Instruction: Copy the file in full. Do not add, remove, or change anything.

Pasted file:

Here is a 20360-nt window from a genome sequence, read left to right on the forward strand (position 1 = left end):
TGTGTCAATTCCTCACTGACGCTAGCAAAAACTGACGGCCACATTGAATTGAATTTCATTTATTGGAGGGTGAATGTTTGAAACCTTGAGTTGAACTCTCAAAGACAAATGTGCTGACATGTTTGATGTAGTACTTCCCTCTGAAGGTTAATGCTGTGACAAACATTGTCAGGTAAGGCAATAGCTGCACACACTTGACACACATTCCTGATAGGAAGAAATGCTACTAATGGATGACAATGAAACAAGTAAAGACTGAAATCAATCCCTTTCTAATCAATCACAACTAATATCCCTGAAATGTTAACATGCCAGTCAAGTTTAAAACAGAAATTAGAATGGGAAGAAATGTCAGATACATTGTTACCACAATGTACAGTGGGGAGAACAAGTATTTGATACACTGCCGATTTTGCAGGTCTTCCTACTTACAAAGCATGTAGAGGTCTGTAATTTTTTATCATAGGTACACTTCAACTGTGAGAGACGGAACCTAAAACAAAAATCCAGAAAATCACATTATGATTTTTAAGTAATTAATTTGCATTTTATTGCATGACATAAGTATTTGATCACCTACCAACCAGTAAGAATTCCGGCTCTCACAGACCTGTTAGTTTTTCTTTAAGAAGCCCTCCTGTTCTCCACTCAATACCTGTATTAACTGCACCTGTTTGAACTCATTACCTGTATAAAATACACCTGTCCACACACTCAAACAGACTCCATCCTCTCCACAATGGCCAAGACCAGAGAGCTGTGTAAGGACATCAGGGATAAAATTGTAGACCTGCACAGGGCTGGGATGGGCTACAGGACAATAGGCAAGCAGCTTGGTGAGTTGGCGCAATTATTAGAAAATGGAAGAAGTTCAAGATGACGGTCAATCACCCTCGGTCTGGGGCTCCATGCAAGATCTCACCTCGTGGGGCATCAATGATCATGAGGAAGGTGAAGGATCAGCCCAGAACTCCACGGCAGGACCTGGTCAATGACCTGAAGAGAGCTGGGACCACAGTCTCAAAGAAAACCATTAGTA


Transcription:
Here is a 20360-nt window from a genome sequence, read left to right on the forward strand (position 1 = left end):
TGTGTCAATTCCTCACTGACGCTAGCAAAAACTGACGGCCACATTGAATTGAATTTCATTTATTGGAGGGTGAATGTTTGAAACCTTGAGTTGAACTCTCAAAGACAAATGTGCTGACATGTTTGATGTAGTACTTCCCTCTGAAGGTTAATGCTGTGACAAACATTGTCAGGTAAGGCAATAGCTGCACACACTTGACACACATTCCTGATAGGAAGAAATGCTACTAATGGATGACAATGAAACAAGTAAAGACTGAAATCAATCCCTTTCTAATCAATCACAACTAATATCCCTGAAATGTTAACATGCCAGTCAAGTTTAAAACAGAAATTAGAATGGGAAGAAATGTCAGATACATTGTTACCACAATGTACAGTGGGGAGAACAAGTATTTGATACACTGCCGATTTTGCAGGTCTTCCTACTTACAAAGCATGTAGAGGTCTGTAATTTTTTATCATAGGTACACTTCAACTGTGAGAGACGGAACCTAAAACAAAAATCCAGAAAATCACATTATGATTTTTAAGTAATTAATTTGCATTTTATTGCATGACATAAGTATTTGATCACCTACCAACCAGTAAGAATTCCGGCTCTCACAGACCTGTTAGTTTTTCTTTAAGAAGCCCTCCTGTTCTCCACTCAATACCTGTATTAACTGCACCTGTTTGAACTCATTACCTGTATAAAATACACCTGTCCACACACTCAAACAGACTCCATCCTCTCCACAATGGCCAAGACCAGAGAGCTGTGTAAGGACATCAGGGATAAAATTGTAGACCTGCACAGGGCTGGGATGGGCTACAGGACAATAGGCAAGCAGCTTGGTGAGTTGGCGCAATTATTAGAAAATGGAAGAAGTTCAAGATGACGGTCAATCACCCTCGGTCTGGGGCTCCATGCAAGATCTCACCTCGTGGGGCATCAATGATCATGAGGAAGGTGAAGGATCAGCCCAGAACTCCACGGCAGGACCTGGTCAATGACCTGAAGAGAGCTGGGACCACAGTCTCAAAGAAAACCATTAGTA